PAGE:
• Summary
  • Contents
  • Subject index

Helping others to make occupational choices requires a combination of skill and a deep understanding of the world of work as it is today and will be in the future. Unlike texts, which focus only on skill, Careers Guidance in Context is designed to develop understanding of the factors, which shape both the labour market, and careers guidance as an occupation in itself. Careers Guidance in Context re-evaluates the concept of `a career' in the light of economic restructuring, globalization and the growth of information technology. It draws together up-to-date theories about guidance work and debates the importance of integrating theory and practice. Examining the processes in which practitioners engage when work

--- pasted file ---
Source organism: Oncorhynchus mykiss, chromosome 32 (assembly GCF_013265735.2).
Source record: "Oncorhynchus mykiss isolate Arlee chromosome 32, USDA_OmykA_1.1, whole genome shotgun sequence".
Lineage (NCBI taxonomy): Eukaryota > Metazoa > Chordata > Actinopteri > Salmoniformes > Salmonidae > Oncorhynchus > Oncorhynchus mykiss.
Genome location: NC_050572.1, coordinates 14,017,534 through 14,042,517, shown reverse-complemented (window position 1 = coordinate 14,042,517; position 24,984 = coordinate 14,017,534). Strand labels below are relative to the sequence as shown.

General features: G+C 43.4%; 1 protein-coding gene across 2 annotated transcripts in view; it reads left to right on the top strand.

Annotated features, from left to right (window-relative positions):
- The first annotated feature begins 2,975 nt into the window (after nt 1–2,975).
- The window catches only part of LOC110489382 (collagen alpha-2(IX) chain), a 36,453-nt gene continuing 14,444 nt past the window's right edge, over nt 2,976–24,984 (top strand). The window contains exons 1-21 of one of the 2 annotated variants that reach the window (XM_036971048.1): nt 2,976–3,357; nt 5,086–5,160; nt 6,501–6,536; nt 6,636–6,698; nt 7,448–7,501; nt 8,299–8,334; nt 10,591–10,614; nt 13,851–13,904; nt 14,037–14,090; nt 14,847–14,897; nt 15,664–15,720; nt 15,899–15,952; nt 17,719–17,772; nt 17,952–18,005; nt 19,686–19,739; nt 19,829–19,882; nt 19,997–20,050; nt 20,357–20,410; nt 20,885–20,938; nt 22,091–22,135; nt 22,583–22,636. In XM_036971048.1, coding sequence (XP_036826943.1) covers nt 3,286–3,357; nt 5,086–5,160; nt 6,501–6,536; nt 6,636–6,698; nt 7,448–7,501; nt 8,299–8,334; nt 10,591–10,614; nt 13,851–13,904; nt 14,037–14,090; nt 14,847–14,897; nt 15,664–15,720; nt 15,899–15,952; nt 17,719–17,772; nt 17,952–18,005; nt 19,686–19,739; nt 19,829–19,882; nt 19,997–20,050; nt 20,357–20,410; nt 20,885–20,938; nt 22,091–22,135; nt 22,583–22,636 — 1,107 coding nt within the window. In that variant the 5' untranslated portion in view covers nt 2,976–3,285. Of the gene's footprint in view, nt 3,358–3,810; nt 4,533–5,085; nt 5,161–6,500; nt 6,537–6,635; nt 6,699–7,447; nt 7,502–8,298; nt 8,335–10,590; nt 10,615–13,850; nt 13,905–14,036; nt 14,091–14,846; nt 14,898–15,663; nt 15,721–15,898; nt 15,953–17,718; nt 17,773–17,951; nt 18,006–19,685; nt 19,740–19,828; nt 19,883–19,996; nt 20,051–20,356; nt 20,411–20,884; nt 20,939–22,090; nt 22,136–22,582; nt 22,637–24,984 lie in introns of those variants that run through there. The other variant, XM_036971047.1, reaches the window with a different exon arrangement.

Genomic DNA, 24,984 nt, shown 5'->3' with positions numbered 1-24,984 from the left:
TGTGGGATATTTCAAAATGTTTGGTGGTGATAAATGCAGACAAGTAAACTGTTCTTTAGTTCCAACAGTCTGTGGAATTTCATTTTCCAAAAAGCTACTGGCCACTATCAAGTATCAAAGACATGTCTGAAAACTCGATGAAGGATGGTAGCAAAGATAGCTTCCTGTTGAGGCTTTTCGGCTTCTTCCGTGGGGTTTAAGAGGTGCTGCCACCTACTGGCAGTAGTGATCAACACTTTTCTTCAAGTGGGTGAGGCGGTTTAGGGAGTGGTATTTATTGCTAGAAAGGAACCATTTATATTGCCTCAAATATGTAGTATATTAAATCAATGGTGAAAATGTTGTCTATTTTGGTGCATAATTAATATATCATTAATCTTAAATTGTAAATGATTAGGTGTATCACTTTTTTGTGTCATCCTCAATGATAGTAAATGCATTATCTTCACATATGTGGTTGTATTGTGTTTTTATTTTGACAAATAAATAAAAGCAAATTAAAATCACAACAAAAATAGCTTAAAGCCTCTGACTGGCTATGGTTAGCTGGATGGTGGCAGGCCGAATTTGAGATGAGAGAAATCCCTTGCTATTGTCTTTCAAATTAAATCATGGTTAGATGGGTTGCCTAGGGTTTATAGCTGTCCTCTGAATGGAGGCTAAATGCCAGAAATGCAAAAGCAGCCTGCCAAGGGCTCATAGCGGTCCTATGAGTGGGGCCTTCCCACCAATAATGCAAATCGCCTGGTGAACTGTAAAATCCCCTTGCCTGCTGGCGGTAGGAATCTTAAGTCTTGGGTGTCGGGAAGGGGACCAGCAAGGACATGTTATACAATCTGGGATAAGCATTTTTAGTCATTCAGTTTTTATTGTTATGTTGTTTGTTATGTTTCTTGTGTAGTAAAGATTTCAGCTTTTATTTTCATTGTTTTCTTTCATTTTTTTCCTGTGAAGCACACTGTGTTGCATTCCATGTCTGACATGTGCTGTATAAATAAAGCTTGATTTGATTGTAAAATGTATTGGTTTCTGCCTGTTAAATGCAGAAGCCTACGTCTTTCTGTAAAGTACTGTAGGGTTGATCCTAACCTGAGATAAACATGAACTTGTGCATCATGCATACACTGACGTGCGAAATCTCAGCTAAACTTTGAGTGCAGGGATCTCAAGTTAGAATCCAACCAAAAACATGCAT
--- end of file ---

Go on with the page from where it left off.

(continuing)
Group Work: Guidance in a Group Setting
Group work: Guidance in a group setting

Traditionally the one-to-one guidance conversation or interview has been the central plank of most careers professionals' repertoire, the skill and process by which they felt they were known. To tell a careers adviser that they were no good at guidance interviewing would be to challenge their professional identity.

Working with groups, also part of the traditional training programme, has been a long-established form of intervention in careers education and guidance (CEG), especially in secondary schools. However, according to Bysshe et al. (1997: 4), in 1995 a DfEE-commissioned survey found that only 24 per cent of Year 11 and 12 per cent of Year 10 pupils had been involved in such sessions. The value ...

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